What’s the issue?

The ability to think critically is an essential skill for professionals, including doctors, government officials, and educators. But are instructors at professional schools teaching it, or do they just think they are? Approaches to teaching and assessing critical thinking skills vary substantially across academic disciplines and are not standardized. And little data exists on how much students are learning—or even whether they know their instructors are trying to teach them critical thinking. 


What does the research say? 

The researchers, including Suzanne Cooper, the Edith M. Stokey Senior Lecturer in Public Policy at HKS, compared instructors’ approaches to teaching critical thinking with students’ perceptions of what they were being taught. They surveyed instructors and conducted focus groups with students at three professional schools (Harvard Medical School, Harvard Kennedy School, and the Harvard Graduate School of Education). 

The researchers found that more than half (54%) of faculty surveyed said they explicitly taught critical thinking in their courses (27% said they did not and 19% were unsure). When the researchers talked to students, however, the consensus was that critical thinking was primarily being taught implicitly. One student said discussions, debates, and case study analyses were viewed as opportunities “for critical thinking to emerge” but that methods and techniques were not a specific focus. The students were also generally unable to recall or define key terms, such as “metacognition” (an understanding of one’s own thought process) and “cognitive biases” (systematic deviations from norms or rationality in which individuals create their own subjective reality).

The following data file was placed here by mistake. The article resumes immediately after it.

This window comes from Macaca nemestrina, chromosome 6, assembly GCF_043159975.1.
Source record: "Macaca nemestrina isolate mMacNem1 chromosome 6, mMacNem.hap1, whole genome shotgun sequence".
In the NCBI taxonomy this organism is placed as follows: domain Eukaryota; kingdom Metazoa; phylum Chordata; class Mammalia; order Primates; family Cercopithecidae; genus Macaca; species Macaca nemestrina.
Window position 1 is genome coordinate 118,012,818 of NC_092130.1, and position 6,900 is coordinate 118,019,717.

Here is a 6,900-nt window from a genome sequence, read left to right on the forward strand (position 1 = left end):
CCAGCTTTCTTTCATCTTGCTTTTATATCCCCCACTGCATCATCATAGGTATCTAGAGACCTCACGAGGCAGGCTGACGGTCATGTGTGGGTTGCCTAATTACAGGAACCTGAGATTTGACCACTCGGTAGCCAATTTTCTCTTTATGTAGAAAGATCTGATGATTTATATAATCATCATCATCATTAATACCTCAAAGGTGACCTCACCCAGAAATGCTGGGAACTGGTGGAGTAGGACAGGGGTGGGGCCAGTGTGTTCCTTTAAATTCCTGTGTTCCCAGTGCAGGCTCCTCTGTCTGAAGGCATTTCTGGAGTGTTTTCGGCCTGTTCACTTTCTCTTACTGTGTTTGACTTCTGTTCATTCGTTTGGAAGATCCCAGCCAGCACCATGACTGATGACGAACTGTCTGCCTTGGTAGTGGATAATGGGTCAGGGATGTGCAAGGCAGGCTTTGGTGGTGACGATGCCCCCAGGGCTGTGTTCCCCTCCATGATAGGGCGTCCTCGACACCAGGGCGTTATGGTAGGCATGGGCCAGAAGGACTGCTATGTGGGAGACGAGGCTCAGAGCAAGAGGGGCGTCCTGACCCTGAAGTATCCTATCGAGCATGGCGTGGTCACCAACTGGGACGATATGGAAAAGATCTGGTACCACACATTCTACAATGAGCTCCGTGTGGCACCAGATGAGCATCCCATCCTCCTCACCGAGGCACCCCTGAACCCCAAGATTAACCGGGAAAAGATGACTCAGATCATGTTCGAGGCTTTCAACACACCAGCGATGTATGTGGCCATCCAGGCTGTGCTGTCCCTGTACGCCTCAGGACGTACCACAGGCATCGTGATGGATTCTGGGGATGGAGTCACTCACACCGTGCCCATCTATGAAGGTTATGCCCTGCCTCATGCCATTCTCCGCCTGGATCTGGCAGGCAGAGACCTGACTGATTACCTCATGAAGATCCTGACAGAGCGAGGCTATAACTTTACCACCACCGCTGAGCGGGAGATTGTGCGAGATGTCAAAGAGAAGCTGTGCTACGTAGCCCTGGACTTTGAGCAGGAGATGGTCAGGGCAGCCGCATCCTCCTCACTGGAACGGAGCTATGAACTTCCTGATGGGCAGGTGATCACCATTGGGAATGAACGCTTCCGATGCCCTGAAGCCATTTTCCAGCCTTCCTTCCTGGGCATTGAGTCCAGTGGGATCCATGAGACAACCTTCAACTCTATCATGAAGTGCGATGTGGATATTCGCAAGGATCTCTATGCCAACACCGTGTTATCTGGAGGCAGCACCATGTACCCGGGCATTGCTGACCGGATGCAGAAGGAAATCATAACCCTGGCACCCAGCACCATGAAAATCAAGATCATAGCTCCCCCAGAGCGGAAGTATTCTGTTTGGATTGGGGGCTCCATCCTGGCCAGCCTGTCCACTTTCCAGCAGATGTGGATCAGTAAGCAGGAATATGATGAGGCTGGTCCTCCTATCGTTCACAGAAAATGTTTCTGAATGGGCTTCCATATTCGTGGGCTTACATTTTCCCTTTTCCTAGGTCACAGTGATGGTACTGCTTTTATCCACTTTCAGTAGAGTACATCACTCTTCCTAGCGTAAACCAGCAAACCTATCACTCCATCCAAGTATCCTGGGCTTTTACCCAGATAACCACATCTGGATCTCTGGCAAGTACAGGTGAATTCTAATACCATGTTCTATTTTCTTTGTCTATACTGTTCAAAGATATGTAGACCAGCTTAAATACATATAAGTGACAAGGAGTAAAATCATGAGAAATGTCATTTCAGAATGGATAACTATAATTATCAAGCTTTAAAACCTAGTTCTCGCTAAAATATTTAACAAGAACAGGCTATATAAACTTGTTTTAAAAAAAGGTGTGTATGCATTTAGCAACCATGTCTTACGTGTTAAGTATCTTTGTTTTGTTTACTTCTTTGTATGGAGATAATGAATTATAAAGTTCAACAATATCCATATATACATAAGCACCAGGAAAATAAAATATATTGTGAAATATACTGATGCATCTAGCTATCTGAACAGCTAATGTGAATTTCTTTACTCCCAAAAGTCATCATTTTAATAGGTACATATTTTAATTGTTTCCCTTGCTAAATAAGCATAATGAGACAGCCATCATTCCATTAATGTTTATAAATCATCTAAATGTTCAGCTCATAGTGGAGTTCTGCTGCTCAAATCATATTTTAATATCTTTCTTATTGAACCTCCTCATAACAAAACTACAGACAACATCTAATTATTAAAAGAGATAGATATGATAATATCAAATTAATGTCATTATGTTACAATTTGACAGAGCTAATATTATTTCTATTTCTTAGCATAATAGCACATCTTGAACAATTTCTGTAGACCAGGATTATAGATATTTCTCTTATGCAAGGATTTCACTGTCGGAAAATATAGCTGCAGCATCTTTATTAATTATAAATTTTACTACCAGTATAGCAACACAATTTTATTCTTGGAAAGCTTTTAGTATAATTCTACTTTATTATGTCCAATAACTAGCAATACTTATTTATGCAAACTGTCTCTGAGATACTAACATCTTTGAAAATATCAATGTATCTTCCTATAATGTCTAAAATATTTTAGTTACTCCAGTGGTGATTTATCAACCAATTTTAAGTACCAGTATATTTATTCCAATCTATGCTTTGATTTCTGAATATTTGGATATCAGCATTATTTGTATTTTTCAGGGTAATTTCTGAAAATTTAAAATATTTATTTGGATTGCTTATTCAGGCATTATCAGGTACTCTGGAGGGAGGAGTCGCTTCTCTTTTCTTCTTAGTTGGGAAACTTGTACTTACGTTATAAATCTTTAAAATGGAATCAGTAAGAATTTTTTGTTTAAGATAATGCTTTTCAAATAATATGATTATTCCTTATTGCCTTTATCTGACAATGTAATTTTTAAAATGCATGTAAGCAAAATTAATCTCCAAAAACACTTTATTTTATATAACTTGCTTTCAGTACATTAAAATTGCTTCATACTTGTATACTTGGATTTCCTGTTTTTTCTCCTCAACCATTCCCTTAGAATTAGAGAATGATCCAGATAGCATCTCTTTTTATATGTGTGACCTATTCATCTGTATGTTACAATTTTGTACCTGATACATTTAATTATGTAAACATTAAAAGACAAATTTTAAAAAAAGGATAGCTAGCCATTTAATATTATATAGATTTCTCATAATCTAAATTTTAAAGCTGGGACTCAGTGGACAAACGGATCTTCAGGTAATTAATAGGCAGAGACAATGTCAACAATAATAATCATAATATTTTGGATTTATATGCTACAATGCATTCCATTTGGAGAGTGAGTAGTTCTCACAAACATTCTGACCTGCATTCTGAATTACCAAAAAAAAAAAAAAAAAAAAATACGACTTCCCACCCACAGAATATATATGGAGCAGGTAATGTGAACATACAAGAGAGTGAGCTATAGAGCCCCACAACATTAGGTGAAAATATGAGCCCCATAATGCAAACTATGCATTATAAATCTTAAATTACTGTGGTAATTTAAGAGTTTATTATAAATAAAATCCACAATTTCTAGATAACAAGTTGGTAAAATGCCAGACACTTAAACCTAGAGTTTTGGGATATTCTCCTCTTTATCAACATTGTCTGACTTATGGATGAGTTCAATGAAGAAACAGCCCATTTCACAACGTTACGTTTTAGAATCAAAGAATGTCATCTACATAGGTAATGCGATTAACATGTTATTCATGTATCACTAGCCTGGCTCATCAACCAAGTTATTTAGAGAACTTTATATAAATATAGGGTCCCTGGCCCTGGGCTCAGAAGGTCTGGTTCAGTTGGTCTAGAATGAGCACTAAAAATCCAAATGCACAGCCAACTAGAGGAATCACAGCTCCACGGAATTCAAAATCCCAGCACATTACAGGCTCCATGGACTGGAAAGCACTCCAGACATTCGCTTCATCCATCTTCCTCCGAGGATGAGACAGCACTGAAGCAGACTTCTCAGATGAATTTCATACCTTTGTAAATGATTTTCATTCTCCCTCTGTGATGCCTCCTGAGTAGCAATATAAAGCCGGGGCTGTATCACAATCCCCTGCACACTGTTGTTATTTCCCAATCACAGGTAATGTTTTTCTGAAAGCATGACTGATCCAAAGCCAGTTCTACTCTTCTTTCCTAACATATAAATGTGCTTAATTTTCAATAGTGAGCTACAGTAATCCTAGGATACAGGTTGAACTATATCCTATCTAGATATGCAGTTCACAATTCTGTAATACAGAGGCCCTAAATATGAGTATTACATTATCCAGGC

Based on their findings, the researchers recommend that faculty should be required to teach critical thinking explicitly and be given specific approaches and definitions that are appropriate to their academic discipline. They also recommend that professional schools consider teaching core critical thinking skills, as well as skills specific to their area of study. 

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